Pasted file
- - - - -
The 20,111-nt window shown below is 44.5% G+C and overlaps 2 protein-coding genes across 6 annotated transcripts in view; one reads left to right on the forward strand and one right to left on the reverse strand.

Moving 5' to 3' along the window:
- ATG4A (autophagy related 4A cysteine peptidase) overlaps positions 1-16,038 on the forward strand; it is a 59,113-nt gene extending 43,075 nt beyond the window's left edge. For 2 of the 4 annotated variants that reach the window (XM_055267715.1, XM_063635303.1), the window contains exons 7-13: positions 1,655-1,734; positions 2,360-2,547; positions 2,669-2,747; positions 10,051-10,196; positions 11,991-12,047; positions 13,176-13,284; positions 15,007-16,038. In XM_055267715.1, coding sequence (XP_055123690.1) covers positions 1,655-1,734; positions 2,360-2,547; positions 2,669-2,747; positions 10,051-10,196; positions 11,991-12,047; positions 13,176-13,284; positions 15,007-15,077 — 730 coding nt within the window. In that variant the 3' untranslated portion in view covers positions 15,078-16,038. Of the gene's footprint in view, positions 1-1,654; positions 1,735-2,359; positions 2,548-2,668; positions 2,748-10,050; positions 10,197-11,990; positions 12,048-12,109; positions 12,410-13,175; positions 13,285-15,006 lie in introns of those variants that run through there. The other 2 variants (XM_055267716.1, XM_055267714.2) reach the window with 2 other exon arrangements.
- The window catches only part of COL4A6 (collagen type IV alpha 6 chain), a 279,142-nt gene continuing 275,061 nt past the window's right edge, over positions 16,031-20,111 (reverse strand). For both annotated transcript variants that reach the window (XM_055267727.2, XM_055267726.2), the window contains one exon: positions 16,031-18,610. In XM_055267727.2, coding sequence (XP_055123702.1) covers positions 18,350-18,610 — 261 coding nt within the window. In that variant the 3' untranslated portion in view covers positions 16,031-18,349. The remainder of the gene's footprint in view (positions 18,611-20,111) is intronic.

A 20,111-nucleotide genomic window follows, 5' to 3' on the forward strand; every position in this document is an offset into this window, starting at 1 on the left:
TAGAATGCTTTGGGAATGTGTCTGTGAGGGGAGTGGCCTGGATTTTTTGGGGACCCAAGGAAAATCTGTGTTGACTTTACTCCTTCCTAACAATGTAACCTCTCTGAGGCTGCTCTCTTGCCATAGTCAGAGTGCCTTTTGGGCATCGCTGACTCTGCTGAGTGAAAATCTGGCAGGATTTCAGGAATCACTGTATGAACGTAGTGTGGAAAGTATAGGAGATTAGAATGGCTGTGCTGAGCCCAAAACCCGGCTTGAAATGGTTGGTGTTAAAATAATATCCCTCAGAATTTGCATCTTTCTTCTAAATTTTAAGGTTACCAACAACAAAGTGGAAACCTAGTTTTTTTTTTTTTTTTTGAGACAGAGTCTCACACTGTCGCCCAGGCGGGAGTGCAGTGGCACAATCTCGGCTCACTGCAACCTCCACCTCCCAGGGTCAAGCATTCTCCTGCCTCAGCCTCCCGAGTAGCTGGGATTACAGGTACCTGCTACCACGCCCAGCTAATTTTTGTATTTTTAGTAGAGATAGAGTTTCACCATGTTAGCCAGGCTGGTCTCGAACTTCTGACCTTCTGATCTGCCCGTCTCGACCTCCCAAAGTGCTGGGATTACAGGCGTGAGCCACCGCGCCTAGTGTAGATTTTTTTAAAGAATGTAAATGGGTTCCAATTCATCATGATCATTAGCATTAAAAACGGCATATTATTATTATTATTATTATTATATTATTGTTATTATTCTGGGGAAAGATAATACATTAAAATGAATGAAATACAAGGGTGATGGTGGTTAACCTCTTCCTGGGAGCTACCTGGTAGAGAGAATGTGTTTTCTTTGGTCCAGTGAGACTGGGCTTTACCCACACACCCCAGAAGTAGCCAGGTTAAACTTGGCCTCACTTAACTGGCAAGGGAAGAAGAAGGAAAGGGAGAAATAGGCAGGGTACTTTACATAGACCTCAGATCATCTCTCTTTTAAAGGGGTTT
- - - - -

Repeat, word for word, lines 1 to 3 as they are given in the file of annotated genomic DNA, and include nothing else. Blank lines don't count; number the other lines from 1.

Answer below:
The 20,111-nt window shown below is 44.5% G+C and overlaps 2 protein-coding genes across 6 annotated transcripts in view; one reads left to right on the forward strand and one right to left on the reverse strand.

Moving 5' to 3' along the window:
- ATG4A (autophagy related 4A cysteine peptidase) overlaps positions 1-16,038 on the forward strand; it is a 59,113-nt gene extending 43,075 nt beyond the window's left edge. For 2 of the 4 annotated variants that reach the window (XM_055267715.1, XM_063635303.1), the window contains exons 7-13: positions 1,655-1,734; positions 2,360-2,547; positions 2,669-2,747; positions 10,051-10,196; positions 11,991-12,047; positions 13,176-13,284; positions 15,007-16,038. In XM_055267715.1, coding sequence (XP_055123690.1) covers positions 1,655-1,734; positions 2,360-2,547; positions 2,669-2,747; positions 10,051-10,196; positions 11,991-12,047; positions 13,176-13,284; positions 15,007-15,077 — 730 coding nt within the window. In that variant the 3' untranslated portion in view covers positions 15,078-16,038. Of the gene's footprint in view, positions 1-1,654; positions 1,735-2,359; positions 2,548-2,668; positions 2,748-10,050; positions 10,197-11,990; positions 12,048-12,109; positions 12,410-13,175; positions 13,285-15,006 lie in introns of those variants that run through there. The other 2 variants (XM_055267716.1, XM_055267714.2) reach the window with 2 other exon arrangements.